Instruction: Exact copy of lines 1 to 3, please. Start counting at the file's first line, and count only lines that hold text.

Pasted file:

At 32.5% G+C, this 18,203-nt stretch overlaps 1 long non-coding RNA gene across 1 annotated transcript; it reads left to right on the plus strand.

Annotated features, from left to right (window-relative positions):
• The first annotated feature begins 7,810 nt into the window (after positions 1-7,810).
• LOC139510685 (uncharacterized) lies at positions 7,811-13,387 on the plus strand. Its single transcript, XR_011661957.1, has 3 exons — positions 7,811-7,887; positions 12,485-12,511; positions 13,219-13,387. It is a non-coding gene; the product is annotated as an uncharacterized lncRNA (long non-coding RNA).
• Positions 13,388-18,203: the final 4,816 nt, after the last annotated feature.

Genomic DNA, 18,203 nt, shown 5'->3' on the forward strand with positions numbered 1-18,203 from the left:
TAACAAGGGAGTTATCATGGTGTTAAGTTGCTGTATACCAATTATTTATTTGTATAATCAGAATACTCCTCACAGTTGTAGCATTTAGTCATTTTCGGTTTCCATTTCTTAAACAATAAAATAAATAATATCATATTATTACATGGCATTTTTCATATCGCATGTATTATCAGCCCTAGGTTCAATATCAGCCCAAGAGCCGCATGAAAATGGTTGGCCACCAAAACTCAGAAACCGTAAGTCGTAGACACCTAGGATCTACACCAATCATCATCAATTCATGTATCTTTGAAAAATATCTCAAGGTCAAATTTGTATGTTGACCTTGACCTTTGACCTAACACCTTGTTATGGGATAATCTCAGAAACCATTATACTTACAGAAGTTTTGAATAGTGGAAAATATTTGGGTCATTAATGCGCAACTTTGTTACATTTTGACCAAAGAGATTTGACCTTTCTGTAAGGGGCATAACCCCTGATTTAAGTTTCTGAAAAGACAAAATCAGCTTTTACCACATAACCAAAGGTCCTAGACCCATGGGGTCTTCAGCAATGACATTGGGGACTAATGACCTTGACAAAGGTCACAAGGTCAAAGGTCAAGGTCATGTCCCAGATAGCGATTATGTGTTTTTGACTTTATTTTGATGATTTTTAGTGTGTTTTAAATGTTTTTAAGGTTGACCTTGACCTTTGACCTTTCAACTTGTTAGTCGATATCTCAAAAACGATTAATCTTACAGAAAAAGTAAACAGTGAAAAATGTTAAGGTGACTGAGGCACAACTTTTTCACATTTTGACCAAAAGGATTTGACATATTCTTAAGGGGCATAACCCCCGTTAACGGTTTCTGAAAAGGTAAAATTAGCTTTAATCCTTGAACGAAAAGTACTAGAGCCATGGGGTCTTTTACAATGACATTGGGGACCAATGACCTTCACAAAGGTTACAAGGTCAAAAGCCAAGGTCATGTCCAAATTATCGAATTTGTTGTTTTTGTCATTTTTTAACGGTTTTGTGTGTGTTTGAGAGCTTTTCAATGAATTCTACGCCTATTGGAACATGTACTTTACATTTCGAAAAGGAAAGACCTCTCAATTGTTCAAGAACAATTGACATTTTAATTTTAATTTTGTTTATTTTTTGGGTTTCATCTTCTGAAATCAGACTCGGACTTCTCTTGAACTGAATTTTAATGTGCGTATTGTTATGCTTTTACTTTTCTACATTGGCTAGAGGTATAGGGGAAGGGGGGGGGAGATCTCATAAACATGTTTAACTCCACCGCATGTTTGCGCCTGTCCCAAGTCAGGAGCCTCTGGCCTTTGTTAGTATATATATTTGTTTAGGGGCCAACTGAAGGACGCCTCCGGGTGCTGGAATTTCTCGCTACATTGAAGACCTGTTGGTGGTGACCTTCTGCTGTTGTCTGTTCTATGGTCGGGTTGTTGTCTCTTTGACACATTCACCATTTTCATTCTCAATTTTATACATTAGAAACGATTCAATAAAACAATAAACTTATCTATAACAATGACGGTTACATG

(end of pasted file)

At 32.5% G+C, this 18,203-nt stretch overlaps 1 long non-coding RNA gene across 1 annotated transcript; it reads left to right on the plus strand.

Annotated features, from left to right (window-relative positions):
• The first annotated feature begins 7,810 nt into the window (after positions 1-7,810).